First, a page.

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When a Child Has a Language Delay, Research Shows That Parents Can Make a Big Difference!

By Lauren Lowry
Hanen SLP & Clinical Writer
 

Many years ago, when a child had a language delay, parents took them to a speech language pathologist (SLP) who worked with him or her directly, while the parent observed. Parents were given some ideas for practice at home with their child, but the SLP was the main person providing the therapy.

Nowadays, we know there’s a better way to help children. Parents know their child best and spend much more time with their child than an SLP can. So now, the main focus of language intervention with young children is to help parents learn to provide intervention in natural and
“The main focus of language intervention with young children is to help parents learn to provide intervention in natural and enjoyable ways at home.”
enjoyable ways at home. In this kind of therapy, the SLP is more of a coach, helping parents learn strategies that build children’s language skills, working with the parent to find activities that the child enjoys and brainstorming solutions to problems. We call this “parent-implemented intervention”.
                
Researchers have studied whether parents can be as effective as SLPs in improving a child’s language skills and have shown that indeed they can. In fact, in some cases, children improve more when their parent is the main person providing the intervention! In the past decade, a few researchers have looked at a large number of studies to see if there were any patterns and trends with this type of intervention. Many of these studies have included research on Hanen Parent Programs, including the It Takes Two to Talk® Program and the More Than Words® Program.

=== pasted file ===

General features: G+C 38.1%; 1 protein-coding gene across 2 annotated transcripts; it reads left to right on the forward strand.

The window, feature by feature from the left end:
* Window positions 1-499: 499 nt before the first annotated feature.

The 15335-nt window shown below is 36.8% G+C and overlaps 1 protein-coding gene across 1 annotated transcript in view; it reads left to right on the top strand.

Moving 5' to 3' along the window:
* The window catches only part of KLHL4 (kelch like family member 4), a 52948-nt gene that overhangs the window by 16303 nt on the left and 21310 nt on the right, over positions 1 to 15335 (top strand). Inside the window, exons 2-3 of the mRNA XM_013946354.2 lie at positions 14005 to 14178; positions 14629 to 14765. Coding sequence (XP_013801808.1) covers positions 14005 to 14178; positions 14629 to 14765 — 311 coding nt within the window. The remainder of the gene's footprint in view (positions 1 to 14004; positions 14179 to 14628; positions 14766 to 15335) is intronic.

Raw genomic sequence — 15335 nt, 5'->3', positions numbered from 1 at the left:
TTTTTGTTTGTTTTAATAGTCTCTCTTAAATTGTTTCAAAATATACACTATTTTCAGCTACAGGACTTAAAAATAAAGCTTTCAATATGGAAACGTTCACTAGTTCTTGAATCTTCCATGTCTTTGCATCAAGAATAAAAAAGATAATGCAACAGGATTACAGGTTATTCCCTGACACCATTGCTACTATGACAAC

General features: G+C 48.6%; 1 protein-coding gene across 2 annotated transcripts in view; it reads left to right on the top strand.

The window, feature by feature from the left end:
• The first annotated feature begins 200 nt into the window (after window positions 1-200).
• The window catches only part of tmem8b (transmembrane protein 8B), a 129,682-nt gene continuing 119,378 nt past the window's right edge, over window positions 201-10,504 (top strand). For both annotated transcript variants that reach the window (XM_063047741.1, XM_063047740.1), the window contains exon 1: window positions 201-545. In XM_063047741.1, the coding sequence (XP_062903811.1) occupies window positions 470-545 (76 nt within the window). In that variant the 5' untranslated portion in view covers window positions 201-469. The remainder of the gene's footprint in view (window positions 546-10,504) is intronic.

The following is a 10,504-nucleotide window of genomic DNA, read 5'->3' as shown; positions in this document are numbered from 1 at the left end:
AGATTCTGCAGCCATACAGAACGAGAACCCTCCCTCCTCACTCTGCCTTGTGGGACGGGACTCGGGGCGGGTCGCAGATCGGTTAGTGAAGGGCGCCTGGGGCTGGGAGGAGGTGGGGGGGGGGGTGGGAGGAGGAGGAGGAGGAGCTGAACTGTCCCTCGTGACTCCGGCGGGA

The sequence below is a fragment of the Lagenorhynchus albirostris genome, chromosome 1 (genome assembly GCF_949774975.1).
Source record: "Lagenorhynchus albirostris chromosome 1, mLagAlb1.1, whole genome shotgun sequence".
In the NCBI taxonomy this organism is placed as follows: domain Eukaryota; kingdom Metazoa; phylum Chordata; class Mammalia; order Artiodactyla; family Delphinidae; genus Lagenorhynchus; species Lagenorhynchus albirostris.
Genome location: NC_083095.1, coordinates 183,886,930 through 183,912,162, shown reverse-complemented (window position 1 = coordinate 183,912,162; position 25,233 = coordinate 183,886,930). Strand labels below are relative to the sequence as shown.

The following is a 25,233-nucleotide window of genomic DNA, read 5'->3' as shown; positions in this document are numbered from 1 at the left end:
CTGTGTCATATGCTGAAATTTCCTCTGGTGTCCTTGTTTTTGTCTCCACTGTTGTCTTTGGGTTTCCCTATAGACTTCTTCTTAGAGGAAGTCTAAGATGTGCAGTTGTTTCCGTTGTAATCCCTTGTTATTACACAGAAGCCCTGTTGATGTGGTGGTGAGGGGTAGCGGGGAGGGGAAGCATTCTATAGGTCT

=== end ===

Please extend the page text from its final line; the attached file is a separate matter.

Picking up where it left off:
Here are some of the trends the researchers found:
  • Parents are either as effective or more effective than an SLP at helping their child
    In 2011, two researchers looked at the results from 18 different studies of young children with a variety of reasons for their language delay (different diagnoses) [1]. They found that, when parents learned to use strategies to help their child, the children’s language skills improved, and they learned to communicate more often. In fact, children improved just as much when their parents provided the therapy as they did when it was provided by an SLP. Parent-implemented intervention resulted in even better comprehension and grammar than therapy from a professional.  
  • When parents use naturalistic strategies with their child, their child’s language skills improve.
    Naturalistic strategies make use of everyday activities and routines in a child’s life and involve the parent following the child’s lead by responding to all of the child’s attempts to communicate during these routines. These are the types of strategies used in the Hanen approach. A 2014 study looked at naturalistic language approaches and found that children’s language skills improved when parents used these types of strategies [2].
  • Toddlers who are late to talk benefit when parents provide the therapy, and parents report a reduction in their stress.
    A 2017 study compared the effects of therapy given by SLPs versus parents [3]. Researchers looked at studies of children under the age of 3 who were late to start talking but didn’t have any underlying reason for their language delay (they didn’t have a diagnosis or other explanation for the delay). They found that children improved both when therapy was provided by a professional and by their own parent. However, in two studies, children’s understanding of language seemed to benefit more from parent-implemented intervention! The other important finding from this study was that parents reported feeling less stressed after learning how to help their child.